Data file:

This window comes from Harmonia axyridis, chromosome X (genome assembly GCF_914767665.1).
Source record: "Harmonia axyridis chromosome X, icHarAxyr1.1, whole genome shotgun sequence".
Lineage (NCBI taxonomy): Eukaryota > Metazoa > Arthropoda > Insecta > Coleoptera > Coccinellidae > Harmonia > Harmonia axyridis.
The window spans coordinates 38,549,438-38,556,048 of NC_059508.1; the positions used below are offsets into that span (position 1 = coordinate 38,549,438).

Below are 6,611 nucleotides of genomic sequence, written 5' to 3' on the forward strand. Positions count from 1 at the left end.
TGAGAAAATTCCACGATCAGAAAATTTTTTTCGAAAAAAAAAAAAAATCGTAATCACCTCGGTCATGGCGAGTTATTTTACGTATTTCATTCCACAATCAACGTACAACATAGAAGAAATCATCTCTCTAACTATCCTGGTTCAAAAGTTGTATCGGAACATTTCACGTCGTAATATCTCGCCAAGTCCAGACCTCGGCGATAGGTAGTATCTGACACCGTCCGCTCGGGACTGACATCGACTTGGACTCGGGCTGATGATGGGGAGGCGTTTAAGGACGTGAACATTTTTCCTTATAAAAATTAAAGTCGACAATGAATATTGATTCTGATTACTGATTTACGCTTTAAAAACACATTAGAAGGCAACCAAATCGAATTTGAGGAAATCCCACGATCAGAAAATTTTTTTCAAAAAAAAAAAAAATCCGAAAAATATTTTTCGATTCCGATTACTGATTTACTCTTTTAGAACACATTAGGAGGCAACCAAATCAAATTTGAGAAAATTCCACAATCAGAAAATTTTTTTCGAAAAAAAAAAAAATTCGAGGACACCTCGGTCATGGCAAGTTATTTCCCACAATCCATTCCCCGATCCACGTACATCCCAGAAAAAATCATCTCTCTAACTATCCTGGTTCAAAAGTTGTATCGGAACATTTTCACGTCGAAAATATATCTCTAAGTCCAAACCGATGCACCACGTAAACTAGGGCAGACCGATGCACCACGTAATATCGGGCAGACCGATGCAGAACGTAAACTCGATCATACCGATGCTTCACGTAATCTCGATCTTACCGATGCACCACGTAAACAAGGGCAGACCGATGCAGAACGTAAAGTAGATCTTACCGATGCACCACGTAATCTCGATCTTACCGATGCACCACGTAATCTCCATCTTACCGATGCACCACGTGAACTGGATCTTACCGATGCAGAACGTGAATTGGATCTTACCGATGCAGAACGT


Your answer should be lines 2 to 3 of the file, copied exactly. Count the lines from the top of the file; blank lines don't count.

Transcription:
Source record: "Harmonia axyridis chromosome X, icHarAxyr1.1, whole genome shotgun sequence".
Lineage (NCBI taxonomy): Eukaryota > Metazoa > Arthropoda > Insecta > Coleoptera > Coccinellidae > Harmonia > Harmonia axyridis.